The +80 Rotem coach order for 2022 displaces all of the remaining single-level cab cars (north and south), while retiring the last of the duct-taped MBB trailers and 1 of 3 order batches of Bombardier trailers. With that shift in numbers you will have enough bi-levels to gerrymander Providence assignments to all- 93 MPH-rated sets, because they'll easily be at/past the two-thirds mark in total southside fleet makeup by then. And in turn the (somewhat easier) gerrymander of HSP-46 locos to Providence/Stoughton without needing to worry as much about coach rotations means that you get the brawniest-accelerating 4600 HP diesels running the route full-time, with the other gimpier 3000 HP locos able to be de facto segregated off the (non-Needham) NEC. That will necessitate a wholesale schedule refactoring, as all of the padding allotted for the lower speed limit gets stripped out along with all of the padding for the 4600 HP vs. 3000 HP acceleration disparity. Because those two types of performance padding loom so large over the Providence schedule, you may see something close to that 20% between-stop savings being enacted before the first electric vehicle trawls the line. And you may see some actual (if very brief) >80 MPH cruising speeds between stops with the uniform-rated equipment, as well as for-real 90 MPH on segments of express trains. That's coming in as little as 3 years on the same diesel trains as the coach roster flushes itself with replacements.

Your EMU performance gains are then on top of that bolts-tightened faster diesel schedule. So the travel time gains do indeed project dramatic enough to lop 10+ minutes off the trip for the same number of stops in the end. Because this is not just one rung of on-vehicle performance enhancement...it's two. And all of the most egregious schedule-padding fat gets stripped out way before the electrics arrive.

Yes...it'll absolutely be time-competitive with a 48-mile drive on I-95 when all is said and done. But present-day schedules already bury a very large lede on performance crippling because fleets are just not elastic enough to segregate. The electrics will be tuning a schedule that's already lost its most wasteful padding beforehand.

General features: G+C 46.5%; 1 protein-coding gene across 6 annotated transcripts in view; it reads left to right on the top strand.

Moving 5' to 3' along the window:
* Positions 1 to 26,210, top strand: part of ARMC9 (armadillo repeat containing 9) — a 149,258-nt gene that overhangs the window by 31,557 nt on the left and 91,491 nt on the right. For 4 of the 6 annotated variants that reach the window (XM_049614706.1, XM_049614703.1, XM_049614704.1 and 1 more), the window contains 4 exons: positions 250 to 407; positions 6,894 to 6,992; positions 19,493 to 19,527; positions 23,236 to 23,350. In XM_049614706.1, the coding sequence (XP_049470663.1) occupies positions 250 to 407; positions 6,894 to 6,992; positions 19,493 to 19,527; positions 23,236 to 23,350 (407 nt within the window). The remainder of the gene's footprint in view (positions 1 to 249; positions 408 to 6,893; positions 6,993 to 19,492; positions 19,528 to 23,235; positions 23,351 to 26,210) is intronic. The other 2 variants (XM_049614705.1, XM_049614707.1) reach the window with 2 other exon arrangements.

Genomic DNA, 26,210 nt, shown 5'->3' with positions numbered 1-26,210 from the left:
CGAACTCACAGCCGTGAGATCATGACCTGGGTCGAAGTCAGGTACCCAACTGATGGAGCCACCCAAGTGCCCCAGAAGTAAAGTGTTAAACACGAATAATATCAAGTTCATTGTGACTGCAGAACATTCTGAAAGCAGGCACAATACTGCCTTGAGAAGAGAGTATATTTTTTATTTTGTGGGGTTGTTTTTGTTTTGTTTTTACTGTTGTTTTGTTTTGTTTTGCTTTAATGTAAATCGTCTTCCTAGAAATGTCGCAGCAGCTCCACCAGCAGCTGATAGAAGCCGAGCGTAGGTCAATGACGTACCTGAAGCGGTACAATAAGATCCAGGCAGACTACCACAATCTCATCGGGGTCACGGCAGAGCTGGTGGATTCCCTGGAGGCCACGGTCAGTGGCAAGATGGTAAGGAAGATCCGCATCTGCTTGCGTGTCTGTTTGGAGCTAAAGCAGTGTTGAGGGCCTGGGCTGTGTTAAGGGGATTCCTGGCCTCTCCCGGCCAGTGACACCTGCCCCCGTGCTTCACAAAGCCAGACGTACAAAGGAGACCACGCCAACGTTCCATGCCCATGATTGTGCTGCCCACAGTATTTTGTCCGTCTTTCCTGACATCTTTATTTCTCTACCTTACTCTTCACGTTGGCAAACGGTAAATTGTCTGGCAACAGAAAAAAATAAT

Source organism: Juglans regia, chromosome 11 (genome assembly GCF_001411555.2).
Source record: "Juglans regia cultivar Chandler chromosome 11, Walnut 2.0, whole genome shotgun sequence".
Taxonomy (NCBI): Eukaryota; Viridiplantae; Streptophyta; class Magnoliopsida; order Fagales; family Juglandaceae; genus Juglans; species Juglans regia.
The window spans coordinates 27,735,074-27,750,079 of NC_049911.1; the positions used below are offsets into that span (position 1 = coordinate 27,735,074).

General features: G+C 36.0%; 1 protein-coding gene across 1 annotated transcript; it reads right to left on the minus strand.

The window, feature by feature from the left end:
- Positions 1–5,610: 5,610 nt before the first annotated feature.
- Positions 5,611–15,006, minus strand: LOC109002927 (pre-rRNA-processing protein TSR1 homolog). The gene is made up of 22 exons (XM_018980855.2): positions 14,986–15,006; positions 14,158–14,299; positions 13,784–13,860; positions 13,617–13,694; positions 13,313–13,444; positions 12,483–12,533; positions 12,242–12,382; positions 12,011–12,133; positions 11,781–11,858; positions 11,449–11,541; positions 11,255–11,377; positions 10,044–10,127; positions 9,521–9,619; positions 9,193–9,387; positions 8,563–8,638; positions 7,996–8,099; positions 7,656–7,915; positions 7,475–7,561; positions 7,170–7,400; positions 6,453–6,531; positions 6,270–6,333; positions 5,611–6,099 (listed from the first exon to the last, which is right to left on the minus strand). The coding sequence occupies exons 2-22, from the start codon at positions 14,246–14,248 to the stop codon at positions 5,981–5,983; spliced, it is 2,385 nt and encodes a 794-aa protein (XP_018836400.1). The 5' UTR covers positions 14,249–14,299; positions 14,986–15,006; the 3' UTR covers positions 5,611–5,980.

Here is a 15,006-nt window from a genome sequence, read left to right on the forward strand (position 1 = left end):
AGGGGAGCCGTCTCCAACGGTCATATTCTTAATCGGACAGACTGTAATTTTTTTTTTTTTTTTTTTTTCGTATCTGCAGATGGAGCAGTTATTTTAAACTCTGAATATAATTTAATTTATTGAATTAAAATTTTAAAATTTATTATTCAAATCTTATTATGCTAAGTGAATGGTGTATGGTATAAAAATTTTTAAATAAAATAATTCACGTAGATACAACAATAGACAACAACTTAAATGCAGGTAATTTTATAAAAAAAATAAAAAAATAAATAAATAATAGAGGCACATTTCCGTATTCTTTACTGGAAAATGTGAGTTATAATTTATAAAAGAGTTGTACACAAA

Very helpful. Thanks as always. So that Sharon-to-Mansfield leg probably is achieving that 79 mph max-rating, given that the 62 mph I clocked of course includes acceleration/deceleration. I bet Mansfield-to-Attleboro segment (7.2 miles) also hits the 79 mph restriction--look at the map and you will not see a single bend in the corridor. Given that the addition of Pawtucket will be adding even more time to the overall trip, I hope/trust that's more-than-compensating for by all of the performance improvements/efficiency gains you outline.
 

The EGE

Active Member
Joined
Jun 29, 2013
Messages
911
Reaction score
576
Not to mention the dwell time benefits from doing full-length high-level platforms. Having five consecutive stops, all with >1,000 daily boardings, with only mini-high platforms is inexplicable.
 

F-Line to Dudley

Senior Member
Joined
Nov 2, 2010
Messages
7,189
Reaction score
2,200
Not to mention the dwell time benefits from doing full-length high-level platforms. Having five consecutive stops, all with >1,000 daily boardings, with only mini-high platforms is inexplicable.
Two-to-tango, unfortunately, with that one. Amtrak being track maintainer and T being station maintainer means the platforms can't just be raised in-situ. There has to be some amount of coordinated planning on timing station renos with additions of passing tracks. Especially in 150+ MPH territory south of Canton where the speed differential is so high nobody gets any exponential schedule expansion without passing tracks at every local stop. This includes even quad-track Attleboro Station, as there'd have to be insertion of an AMTK-install crossover at Attleboro Jct. between one of the center tracks and the CR northbound track so Plate F freight cars on the pair of CSX dailies can get to the Middleboro Secondary while avoiding the full-high...but at turnout specs suitable for any HSR train that has to use the crossover. Until that gets coordinated they won't be raising the platforms there either.

Right now there's no interagency cooperation on any of that. The T has expended lots of energy turf-warring w/AMTK the last few years in lieu of consensus-building on joint efforts in shared jurisdiction like this. And Amtrak (understandably) has the lion's share of its NEC attention span tied up Connecticut-south re: infrastructure improvements while being forced to lobby way too hard for Gateway NYC before paying the BOS-PRV end much mind. This is kind of the thing where the T is the party expected to be taking the lead on bringing AMTK to the table, but they haven't done that. The Rail Vision sort of assumes this will all be worked out in prereq, but says nothing about how that process kicks off interagency.